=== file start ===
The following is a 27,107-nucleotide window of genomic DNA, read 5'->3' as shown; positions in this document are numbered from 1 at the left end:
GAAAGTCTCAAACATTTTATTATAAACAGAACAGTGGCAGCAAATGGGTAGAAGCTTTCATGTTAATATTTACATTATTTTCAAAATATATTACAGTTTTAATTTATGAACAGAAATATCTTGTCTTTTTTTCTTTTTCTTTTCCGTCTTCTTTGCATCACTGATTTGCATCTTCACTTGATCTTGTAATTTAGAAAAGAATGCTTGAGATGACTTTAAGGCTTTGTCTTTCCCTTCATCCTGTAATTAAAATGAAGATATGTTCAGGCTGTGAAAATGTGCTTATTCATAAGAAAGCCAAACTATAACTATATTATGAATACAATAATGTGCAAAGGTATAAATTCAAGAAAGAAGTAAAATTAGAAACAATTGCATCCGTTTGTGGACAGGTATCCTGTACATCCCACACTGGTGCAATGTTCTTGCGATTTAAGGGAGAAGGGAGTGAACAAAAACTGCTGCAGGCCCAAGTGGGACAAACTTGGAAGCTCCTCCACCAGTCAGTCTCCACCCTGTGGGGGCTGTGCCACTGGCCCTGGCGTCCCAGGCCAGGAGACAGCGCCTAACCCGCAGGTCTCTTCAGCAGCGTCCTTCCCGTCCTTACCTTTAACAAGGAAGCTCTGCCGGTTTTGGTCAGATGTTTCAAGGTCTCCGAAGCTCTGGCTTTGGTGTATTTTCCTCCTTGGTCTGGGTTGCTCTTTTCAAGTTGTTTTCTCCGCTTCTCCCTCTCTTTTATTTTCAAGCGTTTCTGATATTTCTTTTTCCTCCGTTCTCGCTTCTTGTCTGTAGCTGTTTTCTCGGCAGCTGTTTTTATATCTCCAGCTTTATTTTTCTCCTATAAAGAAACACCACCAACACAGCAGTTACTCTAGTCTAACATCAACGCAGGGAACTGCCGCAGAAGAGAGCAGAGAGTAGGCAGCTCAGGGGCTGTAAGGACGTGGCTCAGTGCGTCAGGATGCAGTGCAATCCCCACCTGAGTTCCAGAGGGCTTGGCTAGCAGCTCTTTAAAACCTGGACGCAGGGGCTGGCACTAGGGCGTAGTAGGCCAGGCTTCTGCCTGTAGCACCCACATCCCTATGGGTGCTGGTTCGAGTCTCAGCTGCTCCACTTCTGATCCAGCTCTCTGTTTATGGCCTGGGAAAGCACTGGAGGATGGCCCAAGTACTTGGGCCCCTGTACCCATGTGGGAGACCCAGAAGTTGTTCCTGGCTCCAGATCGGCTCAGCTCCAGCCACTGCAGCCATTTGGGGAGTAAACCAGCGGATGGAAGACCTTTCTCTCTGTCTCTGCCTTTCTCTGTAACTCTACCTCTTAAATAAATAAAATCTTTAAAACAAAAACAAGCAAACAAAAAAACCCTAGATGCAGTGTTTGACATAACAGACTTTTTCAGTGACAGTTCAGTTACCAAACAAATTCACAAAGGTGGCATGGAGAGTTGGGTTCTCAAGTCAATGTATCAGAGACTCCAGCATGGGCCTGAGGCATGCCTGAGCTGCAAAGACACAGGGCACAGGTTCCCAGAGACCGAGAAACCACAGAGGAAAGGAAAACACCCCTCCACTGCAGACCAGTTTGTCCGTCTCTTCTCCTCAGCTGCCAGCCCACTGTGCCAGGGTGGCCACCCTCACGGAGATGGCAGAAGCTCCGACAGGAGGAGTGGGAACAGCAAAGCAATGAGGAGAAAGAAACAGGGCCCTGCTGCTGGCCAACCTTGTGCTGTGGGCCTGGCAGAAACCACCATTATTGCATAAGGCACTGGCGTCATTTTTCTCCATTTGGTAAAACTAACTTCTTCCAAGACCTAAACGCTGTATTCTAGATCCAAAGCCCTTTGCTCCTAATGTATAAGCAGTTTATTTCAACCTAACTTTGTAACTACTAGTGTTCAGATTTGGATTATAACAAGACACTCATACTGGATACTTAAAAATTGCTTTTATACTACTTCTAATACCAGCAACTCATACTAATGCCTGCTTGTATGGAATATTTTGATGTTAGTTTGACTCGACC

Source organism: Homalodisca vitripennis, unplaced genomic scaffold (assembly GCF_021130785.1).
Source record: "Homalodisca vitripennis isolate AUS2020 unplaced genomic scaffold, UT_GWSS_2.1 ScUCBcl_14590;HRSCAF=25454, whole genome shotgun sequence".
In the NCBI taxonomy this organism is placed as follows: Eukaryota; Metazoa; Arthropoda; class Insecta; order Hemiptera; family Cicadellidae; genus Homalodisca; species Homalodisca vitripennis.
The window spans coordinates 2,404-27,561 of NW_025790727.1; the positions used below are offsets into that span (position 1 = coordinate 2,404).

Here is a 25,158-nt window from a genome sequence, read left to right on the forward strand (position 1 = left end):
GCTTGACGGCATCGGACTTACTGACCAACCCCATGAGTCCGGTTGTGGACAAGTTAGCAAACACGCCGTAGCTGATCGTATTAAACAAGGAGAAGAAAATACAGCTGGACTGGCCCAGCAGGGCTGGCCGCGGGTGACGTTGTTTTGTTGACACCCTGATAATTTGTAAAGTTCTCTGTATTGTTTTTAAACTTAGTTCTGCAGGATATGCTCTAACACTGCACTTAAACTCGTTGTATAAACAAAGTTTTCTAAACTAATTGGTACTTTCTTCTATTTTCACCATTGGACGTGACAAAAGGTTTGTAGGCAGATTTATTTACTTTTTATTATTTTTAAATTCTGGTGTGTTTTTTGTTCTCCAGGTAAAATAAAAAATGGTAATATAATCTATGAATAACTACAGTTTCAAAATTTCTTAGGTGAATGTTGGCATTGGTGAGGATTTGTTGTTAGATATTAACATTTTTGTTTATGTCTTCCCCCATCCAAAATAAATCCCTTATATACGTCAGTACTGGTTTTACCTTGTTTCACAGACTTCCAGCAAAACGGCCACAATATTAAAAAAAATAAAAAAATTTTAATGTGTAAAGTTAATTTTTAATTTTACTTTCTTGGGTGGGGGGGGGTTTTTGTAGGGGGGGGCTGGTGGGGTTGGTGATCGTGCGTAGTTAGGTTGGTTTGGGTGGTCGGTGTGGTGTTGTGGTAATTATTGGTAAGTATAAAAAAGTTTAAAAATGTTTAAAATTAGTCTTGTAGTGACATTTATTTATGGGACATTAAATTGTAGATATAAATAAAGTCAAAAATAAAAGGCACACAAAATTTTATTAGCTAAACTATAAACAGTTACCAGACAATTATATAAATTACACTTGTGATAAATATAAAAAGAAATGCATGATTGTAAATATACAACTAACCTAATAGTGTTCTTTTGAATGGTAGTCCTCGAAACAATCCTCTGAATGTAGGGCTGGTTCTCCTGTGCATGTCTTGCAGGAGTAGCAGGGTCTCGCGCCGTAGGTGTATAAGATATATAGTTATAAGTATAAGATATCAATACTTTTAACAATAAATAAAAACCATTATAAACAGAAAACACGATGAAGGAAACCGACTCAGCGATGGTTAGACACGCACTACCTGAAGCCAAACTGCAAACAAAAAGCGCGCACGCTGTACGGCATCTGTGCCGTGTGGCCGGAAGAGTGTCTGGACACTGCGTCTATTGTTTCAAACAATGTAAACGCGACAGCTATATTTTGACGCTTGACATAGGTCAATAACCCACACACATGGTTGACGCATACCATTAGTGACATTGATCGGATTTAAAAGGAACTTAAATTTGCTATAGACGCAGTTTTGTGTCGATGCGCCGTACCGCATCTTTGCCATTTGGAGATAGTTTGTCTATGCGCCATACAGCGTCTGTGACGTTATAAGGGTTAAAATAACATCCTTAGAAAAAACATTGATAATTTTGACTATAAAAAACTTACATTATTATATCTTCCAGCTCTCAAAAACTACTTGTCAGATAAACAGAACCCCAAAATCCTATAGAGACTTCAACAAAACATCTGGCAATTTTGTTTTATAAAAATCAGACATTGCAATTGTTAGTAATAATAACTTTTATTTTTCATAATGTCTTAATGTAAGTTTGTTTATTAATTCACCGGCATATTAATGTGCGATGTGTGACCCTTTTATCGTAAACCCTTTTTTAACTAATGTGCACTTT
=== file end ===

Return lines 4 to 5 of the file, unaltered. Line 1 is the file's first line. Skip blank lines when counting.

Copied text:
Source record: "Homalodisca vitripennis isolate AUS2020 unplaced genomic scaffold, UT_GWSS_2.1 ScUCBcl_14590;HRSCAF=25454, whole genome shotgun sequence".
In the NCBI taxonomy this organism is placed as follows: Eukaryota; Metazoa; Arthropoda; class Insecta; order Hemiptera; family Cicadellidae; genus Homalodisca; species Homalodisca vitripennis.